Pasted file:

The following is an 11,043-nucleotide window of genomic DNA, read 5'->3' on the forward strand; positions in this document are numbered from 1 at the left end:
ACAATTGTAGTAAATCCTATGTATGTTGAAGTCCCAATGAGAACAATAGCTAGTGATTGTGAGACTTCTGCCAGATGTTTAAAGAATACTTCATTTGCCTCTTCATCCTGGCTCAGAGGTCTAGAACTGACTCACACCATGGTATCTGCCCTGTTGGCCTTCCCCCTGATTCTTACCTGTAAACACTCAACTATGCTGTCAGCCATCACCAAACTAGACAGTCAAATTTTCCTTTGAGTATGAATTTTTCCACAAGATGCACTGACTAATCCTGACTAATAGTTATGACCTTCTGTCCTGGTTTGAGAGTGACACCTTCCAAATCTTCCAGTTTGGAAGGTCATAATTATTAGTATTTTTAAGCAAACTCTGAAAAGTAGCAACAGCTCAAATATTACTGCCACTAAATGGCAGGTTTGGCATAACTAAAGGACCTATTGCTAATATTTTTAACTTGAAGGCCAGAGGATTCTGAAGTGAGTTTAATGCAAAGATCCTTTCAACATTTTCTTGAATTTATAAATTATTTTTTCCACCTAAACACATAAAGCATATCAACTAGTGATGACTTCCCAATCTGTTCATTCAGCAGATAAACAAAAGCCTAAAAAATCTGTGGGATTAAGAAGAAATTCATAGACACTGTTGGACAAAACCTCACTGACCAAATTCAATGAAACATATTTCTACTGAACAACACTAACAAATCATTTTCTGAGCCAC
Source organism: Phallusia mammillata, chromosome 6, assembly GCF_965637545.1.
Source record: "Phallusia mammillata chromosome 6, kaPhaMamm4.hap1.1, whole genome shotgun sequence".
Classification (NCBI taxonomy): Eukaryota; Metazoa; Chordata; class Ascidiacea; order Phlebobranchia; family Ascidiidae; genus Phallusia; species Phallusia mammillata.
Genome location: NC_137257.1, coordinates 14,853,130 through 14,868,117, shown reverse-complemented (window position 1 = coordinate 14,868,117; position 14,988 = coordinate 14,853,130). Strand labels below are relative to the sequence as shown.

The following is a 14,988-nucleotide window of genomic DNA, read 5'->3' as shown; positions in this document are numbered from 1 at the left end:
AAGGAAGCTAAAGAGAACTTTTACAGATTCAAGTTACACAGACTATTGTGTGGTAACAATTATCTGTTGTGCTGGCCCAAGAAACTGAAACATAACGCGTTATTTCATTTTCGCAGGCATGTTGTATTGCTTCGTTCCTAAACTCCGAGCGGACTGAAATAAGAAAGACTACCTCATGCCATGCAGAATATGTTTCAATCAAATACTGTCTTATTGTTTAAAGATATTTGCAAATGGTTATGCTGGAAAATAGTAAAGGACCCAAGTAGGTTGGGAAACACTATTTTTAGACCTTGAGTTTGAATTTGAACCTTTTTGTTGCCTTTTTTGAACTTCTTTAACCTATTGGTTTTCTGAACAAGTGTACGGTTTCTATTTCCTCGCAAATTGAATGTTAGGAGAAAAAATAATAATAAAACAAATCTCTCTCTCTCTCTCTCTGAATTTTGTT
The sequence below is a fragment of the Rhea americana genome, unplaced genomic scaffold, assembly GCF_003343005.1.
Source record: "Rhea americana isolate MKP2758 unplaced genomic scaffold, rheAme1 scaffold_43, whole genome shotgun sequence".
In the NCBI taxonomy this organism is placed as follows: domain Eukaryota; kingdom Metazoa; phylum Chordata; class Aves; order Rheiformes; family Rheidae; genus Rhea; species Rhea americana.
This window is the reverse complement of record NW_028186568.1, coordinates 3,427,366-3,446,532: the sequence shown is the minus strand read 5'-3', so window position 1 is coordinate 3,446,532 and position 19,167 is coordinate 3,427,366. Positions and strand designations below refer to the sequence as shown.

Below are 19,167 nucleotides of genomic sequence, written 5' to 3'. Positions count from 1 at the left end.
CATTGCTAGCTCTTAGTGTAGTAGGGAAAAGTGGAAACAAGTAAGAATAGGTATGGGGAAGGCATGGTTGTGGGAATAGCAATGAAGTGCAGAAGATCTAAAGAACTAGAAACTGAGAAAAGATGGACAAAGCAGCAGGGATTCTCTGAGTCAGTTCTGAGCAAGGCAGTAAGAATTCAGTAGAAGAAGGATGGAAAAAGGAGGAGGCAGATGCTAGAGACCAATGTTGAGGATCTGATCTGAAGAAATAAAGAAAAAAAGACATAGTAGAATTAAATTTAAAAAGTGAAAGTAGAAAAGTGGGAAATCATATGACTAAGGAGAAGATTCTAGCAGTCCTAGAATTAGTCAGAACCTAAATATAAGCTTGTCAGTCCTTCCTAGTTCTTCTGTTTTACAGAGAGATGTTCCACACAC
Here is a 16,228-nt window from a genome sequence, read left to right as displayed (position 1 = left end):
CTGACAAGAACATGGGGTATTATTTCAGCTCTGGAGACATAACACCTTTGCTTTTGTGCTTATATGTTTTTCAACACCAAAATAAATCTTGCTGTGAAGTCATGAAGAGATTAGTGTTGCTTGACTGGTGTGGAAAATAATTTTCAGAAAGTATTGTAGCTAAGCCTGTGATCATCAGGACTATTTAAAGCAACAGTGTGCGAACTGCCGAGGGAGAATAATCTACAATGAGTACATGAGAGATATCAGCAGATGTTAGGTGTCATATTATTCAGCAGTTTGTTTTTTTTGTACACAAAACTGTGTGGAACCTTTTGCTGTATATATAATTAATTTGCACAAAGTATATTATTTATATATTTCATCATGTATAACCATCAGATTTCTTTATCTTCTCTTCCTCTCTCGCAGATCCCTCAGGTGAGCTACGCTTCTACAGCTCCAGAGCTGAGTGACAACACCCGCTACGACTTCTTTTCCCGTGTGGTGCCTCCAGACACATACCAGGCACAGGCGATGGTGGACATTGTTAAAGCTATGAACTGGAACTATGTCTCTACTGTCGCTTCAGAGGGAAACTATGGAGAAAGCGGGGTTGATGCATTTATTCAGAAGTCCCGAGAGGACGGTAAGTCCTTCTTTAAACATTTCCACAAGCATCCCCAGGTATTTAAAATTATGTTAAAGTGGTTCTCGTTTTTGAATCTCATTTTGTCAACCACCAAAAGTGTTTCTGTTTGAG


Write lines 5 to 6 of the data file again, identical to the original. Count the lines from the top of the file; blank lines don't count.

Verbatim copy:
Classification (NCBI taxonomy): Eukaryota; Metazoa; Chordata; class Ascidiacea; order Phlebobranchia; family Ascidiidae; genus Phallusia; species Phallusia mammillata.
Genome location: NC_137257.1, coordinates 14,853,130 through 14,868,117, shown reverse-complemented (window position 1 = coordinate 14,868,117; position 14,988 = coordinate 14,853,130). Strand labels below are relative to the sequence as shown.